Imagine: They wandered through the perennial vines at the garden center, looking at climbing hydrangeas, honeysuckle and wisteria. “These are grow so large,” she said after reading the tags. “And they don’t flower all summer,” he said, after googling the plants’ names. The couple stood in the vine section, looking perplexed.
A garden center employee approached the couple and asked how he could help.
“We want a vine for a small trellis next to our deck,” she said.
“And we’d like something that flowers all summer,” he said.
“Maybe something in bright pink?” she added.
The garden center employee nodded, and motioned them toward the tropical plants. “You want a Mandevilla,” he said with certainty.
And they did.
Name: Mandevilla spp. Aka mandevilla vine
Type of Plant: A tropical vine that many in northern climates grow as an annual. Large, tubular flowers in white, pink, yellow, apricot, or red. Some grow as large vines, and others are more bush-like. All are easy, glorious annuals.
Why I love this: These plants are showy, reliable, and no deadheading. There is a size for every garden, container or structure; some are perfect for hanging baskets, others scramble up obelisks and trellises, and a few are lovely in window boxes and large pots.
A Word to the Wise: When you purchase a Mandevilla vine be sure you’re getting a variety that will grow as large as you want it to. The large vining varieties aren’t suitable for a widow box, for example, and some of the shorter types won’t fill a trellis or arbor. And don’t be confused by the fact that the shorter growing types with shiny leaves are often labeled Diplodenia…this is an old name that is still in circulation. All of these tropical, trumpet-flowering vines are in the genus Mandevilla.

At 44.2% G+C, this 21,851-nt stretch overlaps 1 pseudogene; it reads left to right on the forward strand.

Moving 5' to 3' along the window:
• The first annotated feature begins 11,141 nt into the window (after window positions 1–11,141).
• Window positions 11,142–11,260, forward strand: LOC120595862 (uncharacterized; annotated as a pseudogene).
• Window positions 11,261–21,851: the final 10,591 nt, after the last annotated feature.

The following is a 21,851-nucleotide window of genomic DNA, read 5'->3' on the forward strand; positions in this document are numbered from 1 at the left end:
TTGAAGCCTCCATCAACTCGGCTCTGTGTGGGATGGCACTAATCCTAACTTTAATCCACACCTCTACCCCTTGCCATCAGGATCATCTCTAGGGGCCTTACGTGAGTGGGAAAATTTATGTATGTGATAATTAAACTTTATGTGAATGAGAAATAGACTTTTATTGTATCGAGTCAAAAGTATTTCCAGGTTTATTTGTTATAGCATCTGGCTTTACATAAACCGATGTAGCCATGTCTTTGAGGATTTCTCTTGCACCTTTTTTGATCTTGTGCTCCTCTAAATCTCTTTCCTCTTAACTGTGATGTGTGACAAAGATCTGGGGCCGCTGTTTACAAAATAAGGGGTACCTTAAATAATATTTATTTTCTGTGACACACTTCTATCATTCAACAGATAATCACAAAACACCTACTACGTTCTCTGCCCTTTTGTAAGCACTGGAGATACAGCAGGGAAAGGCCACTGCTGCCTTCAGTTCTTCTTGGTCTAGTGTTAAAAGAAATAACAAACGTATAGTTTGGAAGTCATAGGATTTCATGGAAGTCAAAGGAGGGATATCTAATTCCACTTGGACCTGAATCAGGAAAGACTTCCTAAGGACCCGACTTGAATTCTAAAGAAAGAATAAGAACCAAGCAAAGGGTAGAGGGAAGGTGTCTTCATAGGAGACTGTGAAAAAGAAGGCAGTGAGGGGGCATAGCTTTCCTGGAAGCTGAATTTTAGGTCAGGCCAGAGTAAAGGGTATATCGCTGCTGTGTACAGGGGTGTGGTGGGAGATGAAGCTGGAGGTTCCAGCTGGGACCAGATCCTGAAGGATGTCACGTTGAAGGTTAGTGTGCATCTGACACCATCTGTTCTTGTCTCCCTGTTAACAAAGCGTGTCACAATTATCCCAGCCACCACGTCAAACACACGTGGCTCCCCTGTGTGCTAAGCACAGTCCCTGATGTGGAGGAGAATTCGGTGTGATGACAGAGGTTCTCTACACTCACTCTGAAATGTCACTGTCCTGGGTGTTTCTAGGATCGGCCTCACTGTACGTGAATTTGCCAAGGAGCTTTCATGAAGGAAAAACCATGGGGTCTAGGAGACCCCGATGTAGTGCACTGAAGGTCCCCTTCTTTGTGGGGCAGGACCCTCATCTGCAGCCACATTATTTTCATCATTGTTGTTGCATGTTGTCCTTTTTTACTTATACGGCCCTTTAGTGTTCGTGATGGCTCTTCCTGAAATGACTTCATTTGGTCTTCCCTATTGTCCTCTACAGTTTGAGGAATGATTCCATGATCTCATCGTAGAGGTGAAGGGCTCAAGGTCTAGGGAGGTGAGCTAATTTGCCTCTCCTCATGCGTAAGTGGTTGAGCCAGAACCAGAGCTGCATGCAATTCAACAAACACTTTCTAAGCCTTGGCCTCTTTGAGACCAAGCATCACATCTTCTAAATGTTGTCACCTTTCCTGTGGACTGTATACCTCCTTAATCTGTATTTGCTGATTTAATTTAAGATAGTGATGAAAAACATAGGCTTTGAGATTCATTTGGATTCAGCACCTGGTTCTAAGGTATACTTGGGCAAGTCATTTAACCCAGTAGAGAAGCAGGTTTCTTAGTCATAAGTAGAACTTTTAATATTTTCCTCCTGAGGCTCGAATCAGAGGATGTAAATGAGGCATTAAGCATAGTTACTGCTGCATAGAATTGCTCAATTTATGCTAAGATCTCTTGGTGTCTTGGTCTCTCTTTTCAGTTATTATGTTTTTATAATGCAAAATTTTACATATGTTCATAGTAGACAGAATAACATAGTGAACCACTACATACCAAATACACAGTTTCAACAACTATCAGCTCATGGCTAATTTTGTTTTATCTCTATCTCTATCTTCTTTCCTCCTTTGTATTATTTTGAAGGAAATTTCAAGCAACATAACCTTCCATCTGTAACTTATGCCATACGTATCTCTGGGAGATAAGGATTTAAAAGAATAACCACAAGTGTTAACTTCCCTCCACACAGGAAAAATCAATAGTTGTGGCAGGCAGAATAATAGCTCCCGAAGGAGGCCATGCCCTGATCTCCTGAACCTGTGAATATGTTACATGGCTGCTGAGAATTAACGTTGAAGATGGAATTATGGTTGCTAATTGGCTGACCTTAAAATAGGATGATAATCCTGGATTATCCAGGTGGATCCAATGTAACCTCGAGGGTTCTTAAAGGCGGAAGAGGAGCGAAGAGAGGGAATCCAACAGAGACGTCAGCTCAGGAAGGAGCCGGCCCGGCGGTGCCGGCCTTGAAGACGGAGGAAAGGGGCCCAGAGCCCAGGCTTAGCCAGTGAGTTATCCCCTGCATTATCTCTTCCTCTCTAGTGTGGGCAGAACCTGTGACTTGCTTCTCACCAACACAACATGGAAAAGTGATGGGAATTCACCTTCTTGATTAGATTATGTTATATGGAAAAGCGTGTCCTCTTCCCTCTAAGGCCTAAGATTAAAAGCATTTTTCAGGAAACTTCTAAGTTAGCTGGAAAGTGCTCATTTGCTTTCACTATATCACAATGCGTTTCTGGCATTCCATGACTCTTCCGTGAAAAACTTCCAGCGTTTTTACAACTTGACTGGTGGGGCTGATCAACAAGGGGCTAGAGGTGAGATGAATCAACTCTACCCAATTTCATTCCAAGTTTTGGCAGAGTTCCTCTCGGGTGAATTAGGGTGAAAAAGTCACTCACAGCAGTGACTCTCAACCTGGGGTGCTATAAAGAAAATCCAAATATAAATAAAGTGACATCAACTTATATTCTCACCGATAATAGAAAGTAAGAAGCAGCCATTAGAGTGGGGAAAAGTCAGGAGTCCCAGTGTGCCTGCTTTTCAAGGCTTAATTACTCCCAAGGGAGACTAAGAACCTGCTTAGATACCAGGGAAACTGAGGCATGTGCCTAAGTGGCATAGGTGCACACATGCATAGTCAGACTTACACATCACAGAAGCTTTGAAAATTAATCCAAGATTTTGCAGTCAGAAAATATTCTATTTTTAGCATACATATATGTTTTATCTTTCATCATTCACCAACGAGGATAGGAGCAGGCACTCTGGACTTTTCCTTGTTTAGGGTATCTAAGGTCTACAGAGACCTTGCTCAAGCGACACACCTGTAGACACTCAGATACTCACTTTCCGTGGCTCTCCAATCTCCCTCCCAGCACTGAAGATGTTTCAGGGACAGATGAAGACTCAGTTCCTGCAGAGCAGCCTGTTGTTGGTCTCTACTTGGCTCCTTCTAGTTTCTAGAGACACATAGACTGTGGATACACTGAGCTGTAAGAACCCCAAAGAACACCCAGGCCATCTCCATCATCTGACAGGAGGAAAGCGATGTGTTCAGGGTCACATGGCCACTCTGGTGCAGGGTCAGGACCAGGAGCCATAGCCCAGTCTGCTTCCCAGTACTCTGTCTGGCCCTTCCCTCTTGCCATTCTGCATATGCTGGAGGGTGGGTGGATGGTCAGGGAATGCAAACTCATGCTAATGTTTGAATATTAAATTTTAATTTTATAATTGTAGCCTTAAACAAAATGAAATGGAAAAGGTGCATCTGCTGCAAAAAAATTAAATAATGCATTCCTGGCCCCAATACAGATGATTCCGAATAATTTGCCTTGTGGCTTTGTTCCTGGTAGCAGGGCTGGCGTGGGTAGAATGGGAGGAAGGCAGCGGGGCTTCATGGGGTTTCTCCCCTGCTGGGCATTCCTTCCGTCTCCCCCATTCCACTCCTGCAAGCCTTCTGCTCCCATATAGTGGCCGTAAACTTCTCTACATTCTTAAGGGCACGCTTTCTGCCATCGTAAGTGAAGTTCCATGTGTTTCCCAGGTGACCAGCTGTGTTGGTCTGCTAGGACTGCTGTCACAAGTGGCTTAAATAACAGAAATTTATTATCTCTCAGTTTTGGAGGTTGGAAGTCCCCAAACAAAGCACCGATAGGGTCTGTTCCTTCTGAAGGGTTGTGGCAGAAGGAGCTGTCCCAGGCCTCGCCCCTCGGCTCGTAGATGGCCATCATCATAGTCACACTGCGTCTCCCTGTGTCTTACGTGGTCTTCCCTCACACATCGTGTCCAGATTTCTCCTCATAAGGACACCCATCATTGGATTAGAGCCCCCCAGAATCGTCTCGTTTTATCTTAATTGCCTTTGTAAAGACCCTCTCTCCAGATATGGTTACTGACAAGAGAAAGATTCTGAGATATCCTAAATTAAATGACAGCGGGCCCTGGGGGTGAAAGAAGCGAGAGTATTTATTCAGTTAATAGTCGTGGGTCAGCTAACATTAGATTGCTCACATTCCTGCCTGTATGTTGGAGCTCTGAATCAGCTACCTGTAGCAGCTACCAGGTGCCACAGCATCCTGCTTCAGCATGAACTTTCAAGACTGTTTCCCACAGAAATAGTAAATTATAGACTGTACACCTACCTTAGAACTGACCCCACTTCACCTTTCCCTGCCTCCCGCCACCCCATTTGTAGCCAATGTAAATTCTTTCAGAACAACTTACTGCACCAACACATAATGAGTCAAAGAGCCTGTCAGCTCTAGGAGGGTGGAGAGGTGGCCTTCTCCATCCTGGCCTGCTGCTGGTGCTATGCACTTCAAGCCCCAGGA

Be sure to grow this plant where it will receive at least five hours of direct sun and fertilize these plants through the summer.
Lace cap hydrangea (Light O’day) planted by builder in PineHills, Plymouth. Location gets full morning sun till about 1 PM then late afternoon. Winter gets tunnel effect cold wind between line of homes and dense woods.. Result: buds get burned, turn black and don’t flower. Eleven summers have produced flowers only twice., but always lush variegated foliage. Flowers when they arrive are beautiful. I feed with Hollytone Spring and Fall and water with soaker hose to avoid leaf wilting when necessary.. I cut all the unproductive canes in early summer and am ready to cut back all three bushes by one third. They are now about 3-4 ft tall. I’m too old to dig them up and too cheap to pay someone else to do it. Your suggestions, please. Peonies seed pods: remove after blooming or let them drop and remove in Fall. Ditto Stella D’oro seed pods.. Enjoy your radio show and look forward to your return to Great Island.
If you don’t want to move them, just live with them not flowering. Sorry – the location is one that isn’t suited for this plant. Maybe you could tie silk hydrangea flowers on it? 😉
Cut the peony and daylily seed pods off – including stems on Stella. looks SO much better!